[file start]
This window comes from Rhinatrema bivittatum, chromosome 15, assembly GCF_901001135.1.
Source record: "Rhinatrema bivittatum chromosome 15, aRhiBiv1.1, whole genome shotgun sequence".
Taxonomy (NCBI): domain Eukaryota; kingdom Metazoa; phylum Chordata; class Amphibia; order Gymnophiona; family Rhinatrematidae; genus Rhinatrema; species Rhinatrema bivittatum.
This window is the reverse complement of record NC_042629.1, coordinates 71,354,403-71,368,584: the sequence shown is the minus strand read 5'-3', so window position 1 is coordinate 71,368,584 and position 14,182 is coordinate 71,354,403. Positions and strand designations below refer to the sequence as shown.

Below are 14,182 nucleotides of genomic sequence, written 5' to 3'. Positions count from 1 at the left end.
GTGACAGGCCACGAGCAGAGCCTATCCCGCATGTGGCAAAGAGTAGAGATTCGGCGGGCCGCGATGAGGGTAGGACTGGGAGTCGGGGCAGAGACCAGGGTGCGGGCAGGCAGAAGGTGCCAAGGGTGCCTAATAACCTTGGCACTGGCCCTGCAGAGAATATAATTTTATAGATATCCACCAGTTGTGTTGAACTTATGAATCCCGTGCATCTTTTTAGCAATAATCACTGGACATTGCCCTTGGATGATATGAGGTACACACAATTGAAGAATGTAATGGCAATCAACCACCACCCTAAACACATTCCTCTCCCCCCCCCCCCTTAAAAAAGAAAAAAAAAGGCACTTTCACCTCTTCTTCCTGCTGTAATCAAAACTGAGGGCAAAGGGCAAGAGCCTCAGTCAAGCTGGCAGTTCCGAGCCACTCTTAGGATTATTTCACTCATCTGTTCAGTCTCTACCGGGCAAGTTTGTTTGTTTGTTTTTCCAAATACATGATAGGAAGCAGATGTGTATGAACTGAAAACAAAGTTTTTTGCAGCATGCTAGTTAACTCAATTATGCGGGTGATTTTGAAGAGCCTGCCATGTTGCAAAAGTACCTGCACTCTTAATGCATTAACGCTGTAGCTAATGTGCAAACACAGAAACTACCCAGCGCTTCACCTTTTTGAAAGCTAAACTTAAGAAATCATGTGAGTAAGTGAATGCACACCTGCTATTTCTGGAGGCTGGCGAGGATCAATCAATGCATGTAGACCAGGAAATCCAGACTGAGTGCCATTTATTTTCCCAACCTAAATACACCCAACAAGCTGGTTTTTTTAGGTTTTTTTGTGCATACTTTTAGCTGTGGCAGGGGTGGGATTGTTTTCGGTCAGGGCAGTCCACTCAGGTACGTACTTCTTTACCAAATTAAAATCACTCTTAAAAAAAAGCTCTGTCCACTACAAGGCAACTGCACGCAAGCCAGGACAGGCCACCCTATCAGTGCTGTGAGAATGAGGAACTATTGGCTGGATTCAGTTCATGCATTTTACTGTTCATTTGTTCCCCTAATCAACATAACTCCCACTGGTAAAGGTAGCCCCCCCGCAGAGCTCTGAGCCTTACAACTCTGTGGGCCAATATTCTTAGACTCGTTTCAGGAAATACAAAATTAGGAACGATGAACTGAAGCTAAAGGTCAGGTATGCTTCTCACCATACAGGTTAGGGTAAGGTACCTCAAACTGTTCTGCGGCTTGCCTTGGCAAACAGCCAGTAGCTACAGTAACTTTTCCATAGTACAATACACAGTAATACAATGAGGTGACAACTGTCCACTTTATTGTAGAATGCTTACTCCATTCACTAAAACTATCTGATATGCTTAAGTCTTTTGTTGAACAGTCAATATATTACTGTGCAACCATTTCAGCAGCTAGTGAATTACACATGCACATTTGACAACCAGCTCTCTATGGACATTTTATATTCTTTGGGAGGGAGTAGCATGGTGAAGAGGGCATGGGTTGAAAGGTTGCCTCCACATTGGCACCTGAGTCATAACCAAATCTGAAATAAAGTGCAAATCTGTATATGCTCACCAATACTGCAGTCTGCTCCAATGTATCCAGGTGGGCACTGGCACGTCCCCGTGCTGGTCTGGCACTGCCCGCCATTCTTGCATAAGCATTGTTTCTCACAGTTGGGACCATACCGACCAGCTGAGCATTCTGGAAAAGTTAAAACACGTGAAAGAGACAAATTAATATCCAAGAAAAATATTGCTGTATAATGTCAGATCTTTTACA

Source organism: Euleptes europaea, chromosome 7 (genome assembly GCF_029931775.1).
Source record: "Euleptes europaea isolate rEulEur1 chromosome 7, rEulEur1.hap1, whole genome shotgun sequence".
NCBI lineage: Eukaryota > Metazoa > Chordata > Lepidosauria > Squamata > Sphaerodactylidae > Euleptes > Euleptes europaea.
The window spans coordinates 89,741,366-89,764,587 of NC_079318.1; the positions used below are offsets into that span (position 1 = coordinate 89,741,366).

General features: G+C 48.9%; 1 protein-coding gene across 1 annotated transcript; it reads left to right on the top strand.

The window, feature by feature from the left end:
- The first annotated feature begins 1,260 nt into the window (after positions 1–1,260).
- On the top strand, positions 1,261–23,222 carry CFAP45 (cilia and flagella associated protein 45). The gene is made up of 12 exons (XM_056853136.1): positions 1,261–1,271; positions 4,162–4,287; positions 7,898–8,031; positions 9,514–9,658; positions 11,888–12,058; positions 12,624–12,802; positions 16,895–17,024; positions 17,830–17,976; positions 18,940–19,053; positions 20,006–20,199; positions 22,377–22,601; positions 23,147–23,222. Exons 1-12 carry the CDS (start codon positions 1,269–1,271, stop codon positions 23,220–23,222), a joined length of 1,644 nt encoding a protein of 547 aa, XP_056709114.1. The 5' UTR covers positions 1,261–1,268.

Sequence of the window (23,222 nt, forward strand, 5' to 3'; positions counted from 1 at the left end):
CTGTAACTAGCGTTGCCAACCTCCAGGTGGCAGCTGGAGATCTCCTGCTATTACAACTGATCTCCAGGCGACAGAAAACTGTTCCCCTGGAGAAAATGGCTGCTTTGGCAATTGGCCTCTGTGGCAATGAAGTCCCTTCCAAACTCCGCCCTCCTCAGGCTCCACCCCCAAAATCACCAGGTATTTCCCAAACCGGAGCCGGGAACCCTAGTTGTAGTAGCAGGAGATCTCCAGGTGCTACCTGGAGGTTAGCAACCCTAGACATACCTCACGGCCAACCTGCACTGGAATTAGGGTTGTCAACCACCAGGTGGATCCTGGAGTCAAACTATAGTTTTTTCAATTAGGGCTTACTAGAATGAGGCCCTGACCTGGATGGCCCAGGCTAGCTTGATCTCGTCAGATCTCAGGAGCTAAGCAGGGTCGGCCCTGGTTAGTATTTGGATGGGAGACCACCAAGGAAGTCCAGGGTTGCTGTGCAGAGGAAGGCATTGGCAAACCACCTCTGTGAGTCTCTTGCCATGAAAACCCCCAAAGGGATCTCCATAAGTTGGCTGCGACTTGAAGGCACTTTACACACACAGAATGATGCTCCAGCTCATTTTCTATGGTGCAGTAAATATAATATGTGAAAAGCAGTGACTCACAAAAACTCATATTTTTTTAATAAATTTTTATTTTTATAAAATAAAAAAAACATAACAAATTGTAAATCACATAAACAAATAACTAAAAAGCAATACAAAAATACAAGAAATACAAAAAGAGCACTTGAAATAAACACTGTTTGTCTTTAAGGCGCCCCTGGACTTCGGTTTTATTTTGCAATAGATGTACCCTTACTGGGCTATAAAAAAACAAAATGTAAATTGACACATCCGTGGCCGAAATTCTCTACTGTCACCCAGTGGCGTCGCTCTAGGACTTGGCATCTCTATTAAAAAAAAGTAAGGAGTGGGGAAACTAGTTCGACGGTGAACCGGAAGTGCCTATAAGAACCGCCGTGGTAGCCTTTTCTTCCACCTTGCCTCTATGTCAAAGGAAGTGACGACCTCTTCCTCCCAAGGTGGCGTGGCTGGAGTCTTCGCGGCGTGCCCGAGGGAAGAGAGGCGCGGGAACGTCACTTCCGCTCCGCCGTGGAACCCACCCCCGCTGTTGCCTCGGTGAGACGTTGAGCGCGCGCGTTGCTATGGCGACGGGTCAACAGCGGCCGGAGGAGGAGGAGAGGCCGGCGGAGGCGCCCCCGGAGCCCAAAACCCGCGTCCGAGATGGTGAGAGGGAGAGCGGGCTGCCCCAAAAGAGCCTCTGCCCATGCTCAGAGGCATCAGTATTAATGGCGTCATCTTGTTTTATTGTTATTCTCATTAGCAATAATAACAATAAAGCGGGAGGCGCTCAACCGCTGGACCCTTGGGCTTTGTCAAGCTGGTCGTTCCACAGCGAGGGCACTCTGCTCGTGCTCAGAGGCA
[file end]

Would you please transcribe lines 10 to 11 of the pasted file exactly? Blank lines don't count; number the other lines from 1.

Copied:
The window spans coordinates 89,741,366-89,764,587 of NC_079318.1; the positions used below are offsets into that span (position 1 = coordinate 89,741,366).

General features: G+C 48.9%; 1 protein-coding gene across 1 annotated transcript; it reads left to right on the top strand.